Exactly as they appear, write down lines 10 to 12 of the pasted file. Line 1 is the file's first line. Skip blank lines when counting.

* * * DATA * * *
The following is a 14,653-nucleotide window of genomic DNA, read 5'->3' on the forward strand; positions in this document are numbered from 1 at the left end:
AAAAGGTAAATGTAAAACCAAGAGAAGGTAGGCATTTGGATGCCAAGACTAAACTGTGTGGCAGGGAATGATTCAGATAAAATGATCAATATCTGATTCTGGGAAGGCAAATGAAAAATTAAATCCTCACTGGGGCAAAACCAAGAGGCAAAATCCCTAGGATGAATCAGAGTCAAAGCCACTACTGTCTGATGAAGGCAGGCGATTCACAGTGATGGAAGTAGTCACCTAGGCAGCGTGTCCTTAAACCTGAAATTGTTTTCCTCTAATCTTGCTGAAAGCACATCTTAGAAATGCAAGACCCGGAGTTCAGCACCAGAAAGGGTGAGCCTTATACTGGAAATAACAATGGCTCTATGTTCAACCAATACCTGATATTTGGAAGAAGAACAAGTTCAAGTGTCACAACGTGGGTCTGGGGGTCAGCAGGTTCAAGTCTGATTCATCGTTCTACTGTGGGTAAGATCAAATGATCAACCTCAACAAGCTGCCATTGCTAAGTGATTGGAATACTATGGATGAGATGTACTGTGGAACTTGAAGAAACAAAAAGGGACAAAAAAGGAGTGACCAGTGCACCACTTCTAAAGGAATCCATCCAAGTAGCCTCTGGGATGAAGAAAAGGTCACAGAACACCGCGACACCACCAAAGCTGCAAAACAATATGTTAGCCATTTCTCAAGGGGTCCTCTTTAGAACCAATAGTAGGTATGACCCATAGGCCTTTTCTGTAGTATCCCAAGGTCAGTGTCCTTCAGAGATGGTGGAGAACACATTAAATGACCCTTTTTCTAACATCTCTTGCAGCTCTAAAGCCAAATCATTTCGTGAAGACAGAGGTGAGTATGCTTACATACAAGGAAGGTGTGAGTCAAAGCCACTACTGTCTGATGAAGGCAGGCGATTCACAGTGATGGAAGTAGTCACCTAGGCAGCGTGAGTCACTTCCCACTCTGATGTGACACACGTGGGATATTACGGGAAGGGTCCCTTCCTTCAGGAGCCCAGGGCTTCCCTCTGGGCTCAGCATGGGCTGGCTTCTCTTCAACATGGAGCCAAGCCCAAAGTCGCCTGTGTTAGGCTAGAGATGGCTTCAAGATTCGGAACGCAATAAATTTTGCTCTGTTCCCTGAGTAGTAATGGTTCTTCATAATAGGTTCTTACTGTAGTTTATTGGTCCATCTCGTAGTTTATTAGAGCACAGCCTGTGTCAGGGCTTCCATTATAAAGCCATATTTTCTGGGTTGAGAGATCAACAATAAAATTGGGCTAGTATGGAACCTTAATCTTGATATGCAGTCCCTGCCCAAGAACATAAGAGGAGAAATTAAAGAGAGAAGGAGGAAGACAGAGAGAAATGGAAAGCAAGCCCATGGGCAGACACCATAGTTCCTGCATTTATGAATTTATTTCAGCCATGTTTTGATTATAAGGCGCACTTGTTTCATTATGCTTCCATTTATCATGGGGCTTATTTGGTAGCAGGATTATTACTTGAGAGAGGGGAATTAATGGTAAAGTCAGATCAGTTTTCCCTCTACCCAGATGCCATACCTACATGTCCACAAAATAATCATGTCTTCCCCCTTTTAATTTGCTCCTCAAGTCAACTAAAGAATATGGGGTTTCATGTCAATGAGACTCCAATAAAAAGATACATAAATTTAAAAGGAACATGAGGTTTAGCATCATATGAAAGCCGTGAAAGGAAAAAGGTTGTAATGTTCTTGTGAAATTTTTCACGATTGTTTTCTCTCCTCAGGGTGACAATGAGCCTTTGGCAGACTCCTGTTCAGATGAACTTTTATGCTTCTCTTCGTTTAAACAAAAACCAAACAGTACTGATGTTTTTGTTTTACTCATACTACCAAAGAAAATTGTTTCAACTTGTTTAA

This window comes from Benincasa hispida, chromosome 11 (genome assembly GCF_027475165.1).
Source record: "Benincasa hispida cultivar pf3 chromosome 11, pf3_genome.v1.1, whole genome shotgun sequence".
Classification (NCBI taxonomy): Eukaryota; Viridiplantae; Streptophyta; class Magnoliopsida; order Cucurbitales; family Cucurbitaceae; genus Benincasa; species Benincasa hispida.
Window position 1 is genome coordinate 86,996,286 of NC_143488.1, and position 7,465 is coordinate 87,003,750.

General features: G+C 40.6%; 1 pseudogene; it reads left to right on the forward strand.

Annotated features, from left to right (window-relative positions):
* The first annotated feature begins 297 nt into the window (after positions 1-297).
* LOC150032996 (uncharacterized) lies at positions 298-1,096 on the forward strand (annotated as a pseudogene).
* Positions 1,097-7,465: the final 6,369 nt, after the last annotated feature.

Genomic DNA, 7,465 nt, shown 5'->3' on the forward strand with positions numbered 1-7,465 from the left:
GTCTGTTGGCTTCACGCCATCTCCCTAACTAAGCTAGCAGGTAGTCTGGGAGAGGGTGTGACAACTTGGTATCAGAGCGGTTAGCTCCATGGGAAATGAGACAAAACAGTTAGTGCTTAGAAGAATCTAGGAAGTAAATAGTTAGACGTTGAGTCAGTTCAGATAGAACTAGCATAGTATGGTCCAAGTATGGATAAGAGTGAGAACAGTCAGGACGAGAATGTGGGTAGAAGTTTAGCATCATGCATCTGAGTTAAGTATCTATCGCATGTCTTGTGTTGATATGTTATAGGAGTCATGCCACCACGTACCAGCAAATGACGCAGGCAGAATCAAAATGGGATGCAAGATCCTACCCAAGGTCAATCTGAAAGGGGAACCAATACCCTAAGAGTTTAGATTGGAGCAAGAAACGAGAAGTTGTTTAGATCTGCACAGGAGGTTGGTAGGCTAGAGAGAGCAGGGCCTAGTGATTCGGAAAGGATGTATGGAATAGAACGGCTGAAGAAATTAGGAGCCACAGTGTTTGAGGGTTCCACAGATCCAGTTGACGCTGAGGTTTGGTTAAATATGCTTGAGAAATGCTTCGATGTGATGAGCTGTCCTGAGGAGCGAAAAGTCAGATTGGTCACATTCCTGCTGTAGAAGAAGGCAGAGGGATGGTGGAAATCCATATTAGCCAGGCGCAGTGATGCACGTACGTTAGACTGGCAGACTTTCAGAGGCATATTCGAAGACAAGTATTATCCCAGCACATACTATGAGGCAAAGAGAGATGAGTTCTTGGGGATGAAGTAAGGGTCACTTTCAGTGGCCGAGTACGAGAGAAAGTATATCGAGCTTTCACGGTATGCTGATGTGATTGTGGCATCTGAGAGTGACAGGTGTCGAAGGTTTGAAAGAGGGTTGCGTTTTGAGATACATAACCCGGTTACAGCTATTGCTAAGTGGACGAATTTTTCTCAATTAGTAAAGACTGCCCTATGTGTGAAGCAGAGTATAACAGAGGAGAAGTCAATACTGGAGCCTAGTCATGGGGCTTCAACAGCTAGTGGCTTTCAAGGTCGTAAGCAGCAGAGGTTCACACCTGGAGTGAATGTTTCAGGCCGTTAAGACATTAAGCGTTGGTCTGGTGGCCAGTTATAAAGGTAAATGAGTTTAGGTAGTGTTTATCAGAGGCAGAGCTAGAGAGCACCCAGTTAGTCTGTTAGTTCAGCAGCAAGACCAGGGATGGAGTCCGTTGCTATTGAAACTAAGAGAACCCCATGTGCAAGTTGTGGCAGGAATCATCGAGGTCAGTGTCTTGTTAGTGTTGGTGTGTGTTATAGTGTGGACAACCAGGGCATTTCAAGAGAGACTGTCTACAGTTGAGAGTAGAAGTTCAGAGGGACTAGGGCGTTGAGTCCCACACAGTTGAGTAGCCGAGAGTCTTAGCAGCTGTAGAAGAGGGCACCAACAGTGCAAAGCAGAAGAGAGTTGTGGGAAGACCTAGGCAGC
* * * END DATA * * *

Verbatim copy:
* LOC150032996 (uncharacterized) lies at positions 298-1,096 on the forward strand (annotated as a pseudogene).
* Positions 1,097-7,465: the final 6,369 nt, after the last annotated feature.

Genomic DNA, 7,465 nt, shown 5'->3' on the forward strand with positions numbered 1-7,465 from the left: